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Your brain needs a break, but how do you stop doomscrolling in bed?

Updated May 14, 2024 - 9:07 am

Like many of us, Jessica Peoples has heard the warnings about excessive screen time at night. Still, she estimates spending 30 to 60 minutes on her phone before going to sleep, mostly scrolling through social media.

“Recently, I’ve been trying to limit the amount,” says Peoples, a discrimination investigator with the state of New Jersey. “I do notice that how much time I spend affects how long it takes to fall asleep.”

Over half of Americans spend time on their phones within an hour of going to sleep, according to a survey by the National Sleep Foundation. That’s the very latest we should shut off devices, experts say.

The brain needs to wind down long before bedtime to get the restorative deep sleep that helps the body function, said Dr. Melissa Milanak, an associate professor at Medical University of South Carolina specializing in sleep health.

“You wouldn’t take a casserole out of the oven and stick it right in the fridge. It needs to cool down,” Milanak said. “Our brains need to do that, too.”

Upending your bedtime routine may not be easy, but insufficient sleep has long been linked to anxiety, obesity and other negative outcomes. Research shows that smartphones are particularly disruptive to the circadian clock that regulates sleep and other hormones.

“There are a million and one ways screens create problems with sleep,” said Dr. Lisa Strauss, a licensed psychologist specializing in cognitive behavioral treatment of sleep disorders.

The brain, she said, processes electric light — not just a smartphone’s much-maligned blue light — as sunshine. That suppresses melatonin production, delaying deep sleep. Even very little bright-light exposure in bed has an impact.


Of course, doomscrolling through the news, checking emails or being tempted by ever more tailored videos on social media has its own consequences.

So-called technostress amps you up — possibly even triggering the brain’s flight or flight response. And algorithms designed to be engaging compel many social media users to scroll longer than they intended.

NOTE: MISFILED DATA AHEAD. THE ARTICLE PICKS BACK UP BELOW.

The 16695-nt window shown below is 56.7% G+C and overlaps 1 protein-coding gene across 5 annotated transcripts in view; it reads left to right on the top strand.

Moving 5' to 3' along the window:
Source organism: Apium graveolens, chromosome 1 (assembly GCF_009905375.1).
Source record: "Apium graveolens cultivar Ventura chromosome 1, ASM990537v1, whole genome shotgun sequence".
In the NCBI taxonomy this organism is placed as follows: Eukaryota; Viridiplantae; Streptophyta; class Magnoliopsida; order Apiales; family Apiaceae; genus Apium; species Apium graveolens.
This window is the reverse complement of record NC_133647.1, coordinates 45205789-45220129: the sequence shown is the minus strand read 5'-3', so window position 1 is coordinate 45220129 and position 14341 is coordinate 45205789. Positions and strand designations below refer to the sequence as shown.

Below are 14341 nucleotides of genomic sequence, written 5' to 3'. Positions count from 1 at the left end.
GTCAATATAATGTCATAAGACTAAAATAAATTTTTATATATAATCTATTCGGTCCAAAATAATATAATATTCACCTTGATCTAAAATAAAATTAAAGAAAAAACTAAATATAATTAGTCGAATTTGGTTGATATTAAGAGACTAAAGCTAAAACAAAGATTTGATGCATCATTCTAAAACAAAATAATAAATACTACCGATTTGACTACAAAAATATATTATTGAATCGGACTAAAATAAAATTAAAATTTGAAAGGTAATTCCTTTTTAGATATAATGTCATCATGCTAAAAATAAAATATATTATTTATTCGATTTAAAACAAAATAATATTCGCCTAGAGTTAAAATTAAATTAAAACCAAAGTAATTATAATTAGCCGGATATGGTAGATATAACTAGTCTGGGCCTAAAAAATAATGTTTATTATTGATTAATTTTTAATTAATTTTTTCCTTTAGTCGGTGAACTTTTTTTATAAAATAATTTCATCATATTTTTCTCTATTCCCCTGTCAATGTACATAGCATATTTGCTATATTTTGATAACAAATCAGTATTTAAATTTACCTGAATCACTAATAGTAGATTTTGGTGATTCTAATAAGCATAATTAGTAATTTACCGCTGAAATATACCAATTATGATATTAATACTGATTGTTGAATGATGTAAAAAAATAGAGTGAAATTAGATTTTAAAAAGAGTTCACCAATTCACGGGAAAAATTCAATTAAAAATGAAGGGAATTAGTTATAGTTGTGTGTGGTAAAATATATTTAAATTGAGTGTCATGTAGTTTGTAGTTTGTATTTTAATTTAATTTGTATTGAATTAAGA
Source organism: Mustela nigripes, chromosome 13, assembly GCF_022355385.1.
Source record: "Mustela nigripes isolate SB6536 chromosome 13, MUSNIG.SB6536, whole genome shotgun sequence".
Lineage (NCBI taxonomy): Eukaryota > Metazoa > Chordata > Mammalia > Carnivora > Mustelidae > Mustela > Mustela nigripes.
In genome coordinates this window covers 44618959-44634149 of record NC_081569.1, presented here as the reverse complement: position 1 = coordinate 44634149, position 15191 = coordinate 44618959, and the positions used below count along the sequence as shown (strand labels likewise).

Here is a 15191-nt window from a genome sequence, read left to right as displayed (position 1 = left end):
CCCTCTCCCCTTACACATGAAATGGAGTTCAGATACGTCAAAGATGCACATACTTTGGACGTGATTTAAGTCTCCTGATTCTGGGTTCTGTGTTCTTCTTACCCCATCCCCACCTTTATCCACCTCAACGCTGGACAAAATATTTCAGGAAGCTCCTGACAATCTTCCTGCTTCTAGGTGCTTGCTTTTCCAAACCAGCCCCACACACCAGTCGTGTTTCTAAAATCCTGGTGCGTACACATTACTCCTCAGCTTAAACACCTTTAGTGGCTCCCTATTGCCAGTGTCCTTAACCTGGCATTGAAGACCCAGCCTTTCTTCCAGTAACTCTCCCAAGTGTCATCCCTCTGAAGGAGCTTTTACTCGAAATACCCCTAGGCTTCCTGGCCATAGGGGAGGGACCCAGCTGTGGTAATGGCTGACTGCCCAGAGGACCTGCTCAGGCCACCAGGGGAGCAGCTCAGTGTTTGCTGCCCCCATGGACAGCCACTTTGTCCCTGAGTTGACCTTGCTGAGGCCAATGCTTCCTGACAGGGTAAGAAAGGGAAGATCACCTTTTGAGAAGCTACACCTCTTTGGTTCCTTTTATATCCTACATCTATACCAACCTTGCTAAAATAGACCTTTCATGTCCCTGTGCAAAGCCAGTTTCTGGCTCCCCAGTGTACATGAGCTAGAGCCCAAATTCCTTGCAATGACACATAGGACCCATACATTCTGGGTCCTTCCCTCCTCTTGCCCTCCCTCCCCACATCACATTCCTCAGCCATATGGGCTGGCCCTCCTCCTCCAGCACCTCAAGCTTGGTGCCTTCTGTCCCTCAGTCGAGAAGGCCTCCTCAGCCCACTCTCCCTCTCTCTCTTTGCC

“Now it’s 30 minutes later, when you wanted to watch a couple videos and fall asleep,” Milanak said.

Though much of the scientific research on online media focuses on adolescents and young adults, Strauss said most of her clients struggling with insomnia are middle-aged. “People go down these rabbit holes of videos, and more and more people are getting hooked,” she said.

How to break the habit

The issue is not just curtailing phone use in bed, but phone use at night. That means redesigning your routine, particularly if you use your phone as a way to decompress.

It helps to create replacement behaviors that are rewarding. An obvious contender is reading a physical book (e-readers are better than phones but still cast artificial light). Milanak also suggests using that hour before bed to take a warm bath, listen to a podcast, make school lunches for the next day, spend time with family or call a relative in another time zone.

“Make a list of things you like that never get done. That’s a great time to do stuff that doesn’t involve screens,” she said. Using a notepad to write down the to-do list for the next day helps keep you from ruminating in bed.

Do those activities in another room to train yourself to associate the bed with falling asleep. If there’s no other private refuge at home, “establish a distinct microenvironment for wakefulness and sleep,” Strauss said. That could mean sitting on the other side of the bed to read, or even just turning the other way around with your feet at the headboard.

Finally, sequester the phone in another room, or at least across the room. “Environmental control can work better than willpower, especially when we’re tired,” she said.

Minimizing the damage

If stopping doesn’t feel realistic, there are ways to reduce the harm. Setting the phone on night mode at a scheduled time every day is better than nothing, as is reducing screen brightness every night. Hold the phone far from your face and at an oblique angle to minimize the strength of the light.

Minimize tempting notifications by putting the phone on do not disturb, which can be adjusted to accept calls and messages from certain people — say, an ailing parent or a kid off at university. But none of these measures gives you carte blanche to look at whatever you want at night, Strauss said.

She also recommended asking yourself why checking social media has become your late-night reward.

“Think about the larger structure of the day,” she said. Everyone deserves solitary moments to relax, but “maybe be more self-indulgent earlier so you have what you need.”

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